Golden Blonde — Gwen
(Tenzenmen 135tzm, 2013, CD)
by Jon Davis, Published 2013-09-26I had no idea what to expect when Gwen crossed my desk (so to speak). I knew nothing about Golden Blonde aside from their Australian location. The first time I listened to this music, it made little impression on me. "Interesting," I thought, "but I don't really get it." It didn't sound like electronic music, but it also wasn't really rock of any normal stripe. There were lyrics and melodies, but they weren't backed in any conventional way (chords on guitar or keyboard, bass parts, drum patterns). Under the press of other music to listen to, I moved on to other things. But I kept revisiting it every so often, trying to make sense of it, and eventually it started to come together. Golden Blonde has given us one of the most creative sets of modern music I've heard in a long time, and it's been a challenge to think of words to describe it to those who haven't heard it. Try to imagine Radiohead's strangest sonic experiments, and then take those as a base and move further out. Guitars and keyboards are present, but they don't play typical roles, often manipulated into soundscapes utterly unlike typical songs. These are mixed with field recordings and samples from widely ranging sources. The drums seem to be sometimes more or less played real-time, at other times sliced and diced along with everything else. The vocals are more straightforward, though often overdubbed into many layers. I'm also reminded of something Bob Drake might come up with, though perhaps less frenetic. Other references might include Animal Collective, Dirty Projectors, and Haco. And in spite of the manifest weirdness, these pieces actually work as songs, with engaging melodies and appealing vocal delivery. Golden Blonde is obviously neither destined for the top of the pop charts, nor aiming for that, but they deserve a dedicated fanbase among the true seekers of new possibilities.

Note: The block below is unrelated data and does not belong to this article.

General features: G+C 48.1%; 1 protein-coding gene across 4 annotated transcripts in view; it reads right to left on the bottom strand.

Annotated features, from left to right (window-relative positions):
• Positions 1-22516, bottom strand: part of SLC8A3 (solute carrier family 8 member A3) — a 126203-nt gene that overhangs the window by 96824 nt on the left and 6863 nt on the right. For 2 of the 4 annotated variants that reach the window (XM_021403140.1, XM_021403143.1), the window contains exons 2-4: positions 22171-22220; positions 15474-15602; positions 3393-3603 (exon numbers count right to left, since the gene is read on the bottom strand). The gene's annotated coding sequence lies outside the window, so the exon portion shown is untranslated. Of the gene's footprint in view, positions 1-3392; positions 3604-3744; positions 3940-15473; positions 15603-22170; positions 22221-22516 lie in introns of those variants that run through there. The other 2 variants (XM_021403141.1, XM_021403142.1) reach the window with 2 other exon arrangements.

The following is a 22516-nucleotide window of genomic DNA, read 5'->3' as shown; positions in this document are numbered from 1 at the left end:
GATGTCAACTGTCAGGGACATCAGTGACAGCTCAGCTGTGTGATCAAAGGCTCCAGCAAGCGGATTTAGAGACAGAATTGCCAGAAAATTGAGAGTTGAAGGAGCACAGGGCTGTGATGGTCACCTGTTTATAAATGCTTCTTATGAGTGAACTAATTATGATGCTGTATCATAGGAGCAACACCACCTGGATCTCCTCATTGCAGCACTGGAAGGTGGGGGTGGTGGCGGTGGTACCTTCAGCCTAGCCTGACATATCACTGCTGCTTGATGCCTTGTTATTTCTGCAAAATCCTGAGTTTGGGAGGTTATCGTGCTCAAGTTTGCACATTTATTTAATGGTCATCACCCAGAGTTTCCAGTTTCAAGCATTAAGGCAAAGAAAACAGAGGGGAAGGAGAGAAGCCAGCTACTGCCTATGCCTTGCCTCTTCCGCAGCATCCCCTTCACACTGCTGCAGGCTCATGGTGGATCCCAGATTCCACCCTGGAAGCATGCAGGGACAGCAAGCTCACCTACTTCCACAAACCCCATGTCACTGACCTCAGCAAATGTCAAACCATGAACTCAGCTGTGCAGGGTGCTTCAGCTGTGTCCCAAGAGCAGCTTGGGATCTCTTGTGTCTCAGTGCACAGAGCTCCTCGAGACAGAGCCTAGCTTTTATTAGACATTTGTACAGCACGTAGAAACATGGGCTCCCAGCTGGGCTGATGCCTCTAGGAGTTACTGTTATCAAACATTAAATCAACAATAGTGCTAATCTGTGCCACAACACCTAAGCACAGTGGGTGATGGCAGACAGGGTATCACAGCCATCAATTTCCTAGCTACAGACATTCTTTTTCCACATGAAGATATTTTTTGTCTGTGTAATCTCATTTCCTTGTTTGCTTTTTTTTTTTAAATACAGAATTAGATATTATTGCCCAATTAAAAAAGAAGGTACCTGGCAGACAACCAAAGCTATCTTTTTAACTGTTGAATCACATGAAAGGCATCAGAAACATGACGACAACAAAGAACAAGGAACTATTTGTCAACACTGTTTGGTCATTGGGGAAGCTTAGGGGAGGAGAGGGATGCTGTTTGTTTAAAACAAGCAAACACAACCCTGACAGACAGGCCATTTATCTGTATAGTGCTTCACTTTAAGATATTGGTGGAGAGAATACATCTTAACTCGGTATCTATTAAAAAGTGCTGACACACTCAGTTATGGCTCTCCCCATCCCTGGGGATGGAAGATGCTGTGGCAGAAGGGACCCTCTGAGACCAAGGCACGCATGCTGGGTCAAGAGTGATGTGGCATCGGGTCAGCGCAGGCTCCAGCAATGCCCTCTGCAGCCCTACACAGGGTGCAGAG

Related artist(s): Golden Blonde
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